The imaging of failure in structural materials by synchrotron radiation X-ray microtomography

S.C. Wu, T.Q. Xiao, P.J. Withers
  • Engineering Fracture Mechanics, September 2017, Elsevier
  • DOI: 10.1016/j.engfracmech.2017.07.027

What is it about?

The initiation and propagation of short cracks are critical to the detailed understanding of the failure mechanisms of engineering materials and structures. Therefore, for a safety critical component, it is beneficial to be able to follow the progress of cracks in loaded structures and real environments ideally at sub-micron spatial resolution and/or sub-second time resolution. Here we review the great progress that has been made in the application of synchrotron radiation X-ray computed microtomography (SR-ACT) to the study of internal damage accumulation and evolution in structural materials including cast irons and steel, nickel superalloys, lightweight titanium and aluminum alloys as well as metallic, ceramic and polymer composite materials together with additatively manufactured or three-dimensional (3D) printed metallic materials. SR-mu CT is shedding light on the complex interactions of cracks with intrinsic porosity, precipitates and intermetallic inclusions and grain structure, as well as macroscopic features such as holes and joints. Furthermore it is enabling qualitative and quantitative relations between the microstructural features and engineering performance to be established and validated under realistic service loading and environmental conditions. Here we introduce the basic 3D and time-lapse (4D) tomographic methods and discuss their strengths and limitations across a range of the applications, as well as identify opportunities for the future. (c) 2017 Elsevier Ltd. All rights reserved.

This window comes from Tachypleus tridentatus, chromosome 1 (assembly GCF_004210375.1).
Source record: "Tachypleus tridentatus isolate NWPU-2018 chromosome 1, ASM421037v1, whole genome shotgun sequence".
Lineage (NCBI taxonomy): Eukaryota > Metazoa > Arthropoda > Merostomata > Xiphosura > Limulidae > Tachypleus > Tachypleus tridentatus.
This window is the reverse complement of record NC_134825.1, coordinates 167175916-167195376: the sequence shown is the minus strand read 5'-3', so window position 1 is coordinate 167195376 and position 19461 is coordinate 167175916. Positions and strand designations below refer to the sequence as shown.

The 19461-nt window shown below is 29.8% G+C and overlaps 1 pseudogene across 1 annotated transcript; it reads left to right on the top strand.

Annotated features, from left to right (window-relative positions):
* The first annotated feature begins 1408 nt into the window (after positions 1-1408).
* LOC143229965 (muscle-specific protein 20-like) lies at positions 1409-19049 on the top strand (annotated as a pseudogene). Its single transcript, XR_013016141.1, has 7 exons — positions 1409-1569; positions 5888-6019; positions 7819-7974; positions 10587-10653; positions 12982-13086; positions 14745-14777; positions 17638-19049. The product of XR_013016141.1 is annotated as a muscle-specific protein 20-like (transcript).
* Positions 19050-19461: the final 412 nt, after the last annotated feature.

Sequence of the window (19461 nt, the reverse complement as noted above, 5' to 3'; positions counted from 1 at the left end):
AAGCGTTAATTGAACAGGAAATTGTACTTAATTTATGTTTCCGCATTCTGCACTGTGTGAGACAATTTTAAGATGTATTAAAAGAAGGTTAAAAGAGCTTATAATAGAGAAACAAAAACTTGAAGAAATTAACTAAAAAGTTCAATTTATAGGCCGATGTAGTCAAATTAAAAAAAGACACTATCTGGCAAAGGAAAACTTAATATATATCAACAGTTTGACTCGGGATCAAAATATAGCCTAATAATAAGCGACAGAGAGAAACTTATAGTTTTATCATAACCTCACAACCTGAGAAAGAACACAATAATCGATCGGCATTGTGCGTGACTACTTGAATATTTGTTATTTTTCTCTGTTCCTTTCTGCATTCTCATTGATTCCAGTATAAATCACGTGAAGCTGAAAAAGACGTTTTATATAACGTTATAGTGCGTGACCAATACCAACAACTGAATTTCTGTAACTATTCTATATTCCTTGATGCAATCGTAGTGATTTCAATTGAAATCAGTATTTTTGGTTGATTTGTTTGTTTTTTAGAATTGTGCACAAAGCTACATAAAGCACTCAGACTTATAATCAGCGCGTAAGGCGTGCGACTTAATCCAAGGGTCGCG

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The following have contributed to this page: Professor Philip J Withers